linear summation does not exclude a passive additive process. However, functional activation recorded with PET or fMRI is usually a declining function of motor performance (Dettmers et al. 1995; Jenkins et al. 1997), so one might predict sub-linear, rather than supra-linear summation if there was only a passive combination of the two activation levels. We suggest that there is indeed extra neural activation seen in the co-ordinated move- ment task, over and above that seen in the two individual motor tasks.
Second, there is the behavioural evidence that co- ordinated eye and hand tracking is more effective than independent eye or hand tracking alone (Abrams et al. 1990; Biguer et al. 1984; Koken and Erkelens 1992; Van Donkelaar 1997; Vercher et al. 1994). We did not see significantly better manual tracking performance in the co-ordinated tracking condition (Fig. 3), although the total mouse movement was somewhat smaller, suggest- ing smaller or fewer intermittent corrective movements (Miall et al. 1986, 1987). However, our measures of tracking performance were relatively coarse. Further- more, we deliberately chose tracking conditions to mini- mise differences in tracking performance, so that the re- sultant functional activity would not be simply con- founded by overt changes in performance. This choice had been successful, as there were no statistically signifi- cant differences between the mouse-tracking errors or mouse-movement distances in the two comparable con- ditions. It is possible, of course, that some other uncon- trolled difference between the two tracking modes used, compensatory and pursuit, may have affected the cere- bellar activation levels. Further experiments will be needed to resolve this point.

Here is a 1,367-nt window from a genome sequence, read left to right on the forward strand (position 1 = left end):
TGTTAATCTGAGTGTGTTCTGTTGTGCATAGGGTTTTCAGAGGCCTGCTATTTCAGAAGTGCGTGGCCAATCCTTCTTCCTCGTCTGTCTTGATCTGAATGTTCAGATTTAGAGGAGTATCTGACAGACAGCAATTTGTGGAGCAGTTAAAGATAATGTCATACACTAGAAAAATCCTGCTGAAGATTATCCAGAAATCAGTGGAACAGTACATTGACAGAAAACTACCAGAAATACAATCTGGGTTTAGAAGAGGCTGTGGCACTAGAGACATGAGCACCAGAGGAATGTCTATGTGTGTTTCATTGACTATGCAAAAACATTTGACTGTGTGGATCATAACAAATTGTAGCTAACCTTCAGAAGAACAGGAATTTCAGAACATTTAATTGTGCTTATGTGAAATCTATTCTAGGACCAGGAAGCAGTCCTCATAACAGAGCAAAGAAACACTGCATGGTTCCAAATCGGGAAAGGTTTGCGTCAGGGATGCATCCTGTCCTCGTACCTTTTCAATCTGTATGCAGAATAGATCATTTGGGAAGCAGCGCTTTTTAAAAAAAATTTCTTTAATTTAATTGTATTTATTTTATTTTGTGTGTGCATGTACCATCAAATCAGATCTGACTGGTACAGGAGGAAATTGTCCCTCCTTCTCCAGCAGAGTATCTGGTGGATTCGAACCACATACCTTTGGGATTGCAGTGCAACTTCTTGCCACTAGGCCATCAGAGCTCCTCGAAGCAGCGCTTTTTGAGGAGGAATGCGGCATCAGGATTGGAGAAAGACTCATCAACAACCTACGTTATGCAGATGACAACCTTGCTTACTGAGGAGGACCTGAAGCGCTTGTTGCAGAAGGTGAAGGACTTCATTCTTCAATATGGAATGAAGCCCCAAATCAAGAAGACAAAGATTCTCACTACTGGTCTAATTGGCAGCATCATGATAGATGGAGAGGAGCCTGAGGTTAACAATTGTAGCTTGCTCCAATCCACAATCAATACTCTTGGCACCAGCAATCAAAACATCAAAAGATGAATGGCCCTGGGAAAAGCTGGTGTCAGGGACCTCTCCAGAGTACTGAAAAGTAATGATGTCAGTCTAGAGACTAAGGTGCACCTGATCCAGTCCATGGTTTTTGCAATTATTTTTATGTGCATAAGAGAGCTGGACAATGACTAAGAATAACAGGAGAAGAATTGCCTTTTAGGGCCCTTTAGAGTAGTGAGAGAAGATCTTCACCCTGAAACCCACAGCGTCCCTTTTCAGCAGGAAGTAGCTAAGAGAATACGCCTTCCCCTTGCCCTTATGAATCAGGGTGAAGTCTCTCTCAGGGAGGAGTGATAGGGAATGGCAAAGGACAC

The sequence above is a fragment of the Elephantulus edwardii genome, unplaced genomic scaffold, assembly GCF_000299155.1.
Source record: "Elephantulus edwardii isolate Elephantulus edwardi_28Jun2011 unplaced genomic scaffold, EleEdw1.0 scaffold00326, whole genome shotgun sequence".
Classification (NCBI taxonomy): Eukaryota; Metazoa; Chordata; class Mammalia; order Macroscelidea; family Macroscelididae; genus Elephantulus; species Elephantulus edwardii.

Third, there is the evidence that the cerebellum is a key site in the co-ordinative process (Van Donkelaar and Lee 1994; Vercher and Gauthier 1988). Clearly, if the in- crease in functional activation in the cerebellum were simply the result of the addition of two independent pro- cesses, there would be no reason to expect lesions in this structure to specifically effect co-ordinated eye and hand movement, rather than effect both non-specifically.
There are many lines of evidence that suggest the cer- ebellum – particularly the lateral hemispheres – may have roles other than control of movement. Possible in- fluences on functional activation in our tasks include at- tention (Allen et al. 1997; Coull and Nobre 1998), senso- ry processing (Gao et al. 1996; Jueptner et al. 1997a), er- ror detection (Flament et al. 1996; Inoue et al. 1998) or motor learning (Flament et al. 1996; Jueptner et al. 1997b; Shadmehr and Holcomb 1997). These roles are not necessarily exclusive – we do not imply that, because the cerebellum is concerned with motor control, it cannot also be concerned with other processes (Miall and Wolpert 1996). However, Allen et al. (1997) showed that the area activated by a motor task was different from that activated by a cognitive (attention shift) task: the atten- tion task activated most commonly the left superior pos- terior cerebellum, more lateral than the activation sites we observed in this study, while their motor task activat-